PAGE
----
My Body is a Temple: Eating Disturbances, Religious Involvement and Mental Health among Young Adult Women
Andrea K. Henderson, University of Texas at Austin
Christopher G. Ellison, University of Texas at Austin
A growing body of literature outlines the undesirable mental health consequences of eating disturbances. However, little attention has been given to the possible mitigating effects of cultural institutions, such as religion, in the lives of women suffering from such pathologies. I address this omission by investigating the relationship between eating disturbances, religious involvement and mental health. This study (a) outlines a series of arguments linking eating disturbances, specific aspects of religious involvement, and mental health; (b) identifies several distinct hypotheses from this discussion; and (c) empirically tests these relevant hypotheses with a nationally representative sample of young adult women using data from Add Health. Various aspects of religious involvement diminish the deleterious effects of eating disturbances on depression and self-esteem, lending support for the moderating (buffering) model. I conclude by identifying the limitations of the present study and by suggesting promising directions for future research.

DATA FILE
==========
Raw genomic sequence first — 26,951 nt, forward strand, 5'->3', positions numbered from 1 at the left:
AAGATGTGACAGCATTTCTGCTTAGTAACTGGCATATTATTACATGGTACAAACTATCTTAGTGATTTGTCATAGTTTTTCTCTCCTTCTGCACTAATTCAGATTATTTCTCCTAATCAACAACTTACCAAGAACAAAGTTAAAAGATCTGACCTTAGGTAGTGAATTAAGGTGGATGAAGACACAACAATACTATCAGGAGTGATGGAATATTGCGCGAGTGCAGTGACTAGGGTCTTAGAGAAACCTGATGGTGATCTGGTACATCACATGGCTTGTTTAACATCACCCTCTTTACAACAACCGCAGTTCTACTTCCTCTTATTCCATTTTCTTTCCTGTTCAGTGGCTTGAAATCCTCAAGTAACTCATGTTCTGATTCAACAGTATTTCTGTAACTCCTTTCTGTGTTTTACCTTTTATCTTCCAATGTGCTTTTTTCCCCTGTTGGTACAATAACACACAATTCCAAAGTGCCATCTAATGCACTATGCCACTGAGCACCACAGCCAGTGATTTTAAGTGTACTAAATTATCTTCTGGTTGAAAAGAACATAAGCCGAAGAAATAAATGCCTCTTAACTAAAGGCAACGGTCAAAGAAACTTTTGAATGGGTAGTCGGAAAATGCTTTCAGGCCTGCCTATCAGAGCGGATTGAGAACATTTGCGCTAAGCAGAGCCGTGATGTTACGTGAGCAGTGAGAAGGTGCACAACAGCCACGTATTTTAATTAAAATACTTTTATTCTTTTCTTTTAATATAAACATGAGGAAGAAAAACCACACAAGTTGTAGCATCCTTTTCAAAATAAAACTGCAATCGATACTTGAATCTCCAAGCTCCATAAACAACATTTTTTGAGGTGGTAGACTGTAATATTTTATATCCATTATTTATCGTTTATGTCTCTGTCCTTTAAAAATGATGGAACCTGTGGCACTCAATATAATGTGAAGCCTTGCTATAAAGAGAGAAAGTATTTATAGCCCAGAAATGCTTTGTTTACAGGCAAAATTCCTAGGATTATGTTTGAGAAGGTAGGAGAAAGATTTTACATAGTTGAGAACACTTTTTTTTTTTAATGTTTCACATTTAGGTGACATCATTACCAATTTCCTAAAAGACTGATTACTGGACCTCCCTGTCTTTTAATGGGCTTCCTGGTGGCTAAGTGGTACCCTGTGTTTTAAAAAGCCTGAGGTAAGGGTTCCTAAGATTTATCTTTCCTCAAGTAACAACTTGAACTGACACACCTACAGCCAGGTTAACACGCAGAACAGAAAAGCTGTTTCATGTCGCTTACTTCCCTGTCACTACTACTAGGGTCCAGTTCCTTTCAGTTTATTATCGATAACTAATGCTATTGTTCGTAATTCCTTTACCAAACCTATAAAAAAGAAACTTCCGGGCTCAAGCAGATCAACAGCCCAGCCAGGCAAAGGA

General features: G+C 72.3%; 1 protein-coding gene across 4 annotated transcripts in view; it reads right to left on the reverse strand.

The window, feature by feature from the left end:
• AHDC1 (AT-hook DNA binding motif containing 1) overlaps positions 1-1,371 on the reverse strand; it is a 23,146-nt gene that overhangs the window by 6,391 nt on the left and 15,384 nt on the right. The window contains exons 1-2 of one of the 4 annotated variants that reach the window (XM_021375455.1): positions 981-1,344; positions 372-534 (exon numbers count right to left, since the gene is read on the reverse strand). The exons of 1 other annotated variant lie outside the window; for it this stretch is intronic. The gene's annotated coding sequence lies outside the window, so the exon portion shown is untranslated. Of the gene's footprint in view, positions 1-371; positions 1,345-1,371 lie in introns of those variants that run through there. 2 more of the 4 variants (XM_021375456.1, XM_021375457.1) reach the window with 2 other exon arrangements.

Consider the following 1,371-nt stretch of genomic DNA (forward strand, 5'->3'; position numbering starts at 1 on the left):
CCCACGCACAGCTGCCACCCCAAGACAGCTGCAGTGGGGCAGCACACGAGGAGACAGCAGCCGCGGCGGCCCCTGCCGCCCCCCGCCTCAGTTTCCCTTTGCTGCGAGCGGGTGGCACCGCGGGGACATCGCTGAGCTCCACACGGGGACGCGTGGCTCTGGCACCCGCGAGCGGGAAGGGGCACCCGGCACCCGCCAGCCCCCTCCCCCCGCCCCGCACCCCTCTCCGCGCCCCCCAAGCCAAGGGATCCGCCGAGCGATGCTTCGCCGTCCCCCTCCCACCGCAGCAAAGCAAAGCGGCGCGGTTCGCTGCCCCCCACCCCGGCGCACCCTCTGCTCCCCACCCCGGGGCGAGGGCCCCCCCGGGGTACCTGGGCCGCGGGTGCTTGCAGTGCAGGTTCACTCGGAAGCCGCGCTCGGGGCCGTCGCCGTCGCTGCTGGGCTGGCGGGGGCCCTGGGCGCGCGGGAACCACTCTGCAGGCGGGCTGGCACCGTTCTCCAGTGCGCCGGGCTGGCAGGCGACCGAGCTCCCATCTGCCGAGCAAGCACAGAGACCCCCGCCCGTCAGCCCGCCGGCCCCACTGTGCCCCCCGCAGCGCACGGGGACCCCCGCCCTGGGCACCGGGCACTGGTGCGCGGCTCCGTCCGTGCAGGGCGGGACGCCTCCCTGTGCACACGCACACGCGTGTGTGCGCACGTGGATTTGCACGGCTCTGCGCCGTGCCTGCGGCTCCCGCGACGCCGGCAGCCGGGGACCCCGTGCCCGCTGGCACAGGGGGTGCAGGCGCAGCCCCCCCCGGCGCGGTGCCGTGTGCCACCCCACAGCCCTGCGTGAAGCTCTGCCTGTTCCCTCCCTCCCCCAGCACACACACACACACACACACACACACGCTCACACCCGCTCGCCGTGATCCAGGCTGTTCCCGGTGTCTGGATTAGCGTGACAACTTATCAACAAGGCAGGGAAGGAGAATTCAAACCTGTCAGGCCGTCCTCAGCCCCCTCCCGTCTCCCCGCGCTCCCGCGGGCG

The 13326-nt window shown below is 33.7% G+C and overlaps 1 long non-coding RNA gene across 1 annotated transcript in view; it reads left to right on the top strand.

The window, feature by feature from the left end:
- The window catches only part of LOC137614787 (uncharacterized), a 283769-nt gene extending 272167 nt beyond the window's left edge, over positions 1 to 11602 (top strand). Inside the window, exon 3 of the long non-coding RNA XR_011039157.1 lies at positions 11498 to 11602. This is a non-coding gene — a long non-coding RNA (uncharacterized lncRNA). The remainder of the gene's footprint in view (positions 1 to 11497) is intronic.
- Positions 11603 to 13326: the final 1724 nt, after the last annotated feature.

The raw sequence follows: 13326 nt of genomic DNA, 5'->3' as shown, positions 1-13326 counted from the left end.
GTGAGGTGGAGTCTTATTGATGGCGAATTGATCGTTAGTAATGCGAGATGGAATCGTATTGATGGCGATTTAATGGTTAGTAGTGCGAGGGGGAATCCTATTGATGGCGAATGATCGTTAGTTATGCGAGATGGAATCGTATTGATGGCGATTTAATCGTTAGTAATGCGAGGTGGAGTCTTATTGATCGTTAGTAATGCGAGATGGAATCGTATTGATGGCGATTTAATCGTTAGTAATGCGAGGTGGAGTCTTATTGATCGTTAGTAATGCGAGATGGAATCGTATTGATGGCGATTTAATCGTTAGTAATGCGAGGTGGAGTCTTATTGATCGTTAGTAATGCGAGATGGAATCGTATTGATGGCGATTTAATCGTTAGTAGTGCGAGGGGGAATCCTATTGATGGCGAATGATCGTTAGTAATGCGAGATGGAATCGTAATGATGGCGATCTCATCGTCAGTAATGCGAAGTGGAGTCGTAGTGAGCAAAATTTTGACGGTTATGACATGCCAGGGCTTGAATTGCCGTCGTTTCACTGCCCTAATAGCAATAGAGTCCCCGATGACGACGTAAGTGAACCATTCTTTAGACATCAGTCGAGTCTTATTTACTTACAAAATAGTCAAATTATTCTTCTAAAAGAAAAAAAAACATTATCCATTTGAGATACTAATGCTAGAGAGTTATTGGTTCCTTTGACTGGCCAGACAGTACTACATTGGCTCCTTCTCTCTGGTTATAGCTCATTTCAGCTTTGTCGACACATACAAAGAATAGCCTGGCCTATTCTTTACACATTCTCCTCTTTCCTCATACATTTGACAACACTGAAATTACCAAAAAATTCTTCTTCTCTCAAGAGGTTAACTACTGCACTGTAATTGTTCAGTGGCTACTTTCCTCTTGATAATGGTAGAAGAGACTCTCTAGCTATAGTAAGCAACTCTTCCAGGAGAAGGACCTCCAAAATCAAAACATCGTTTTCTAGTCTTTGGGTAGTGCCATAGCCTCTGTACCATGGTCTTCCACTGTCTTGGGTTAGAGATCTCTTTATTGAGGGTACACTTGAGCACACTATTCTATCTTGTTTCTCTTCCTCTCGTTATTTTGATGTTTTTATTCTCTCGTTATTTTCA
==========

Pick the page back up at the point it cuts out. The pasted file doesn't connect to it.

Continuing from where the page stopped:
Presented in Poster Session 3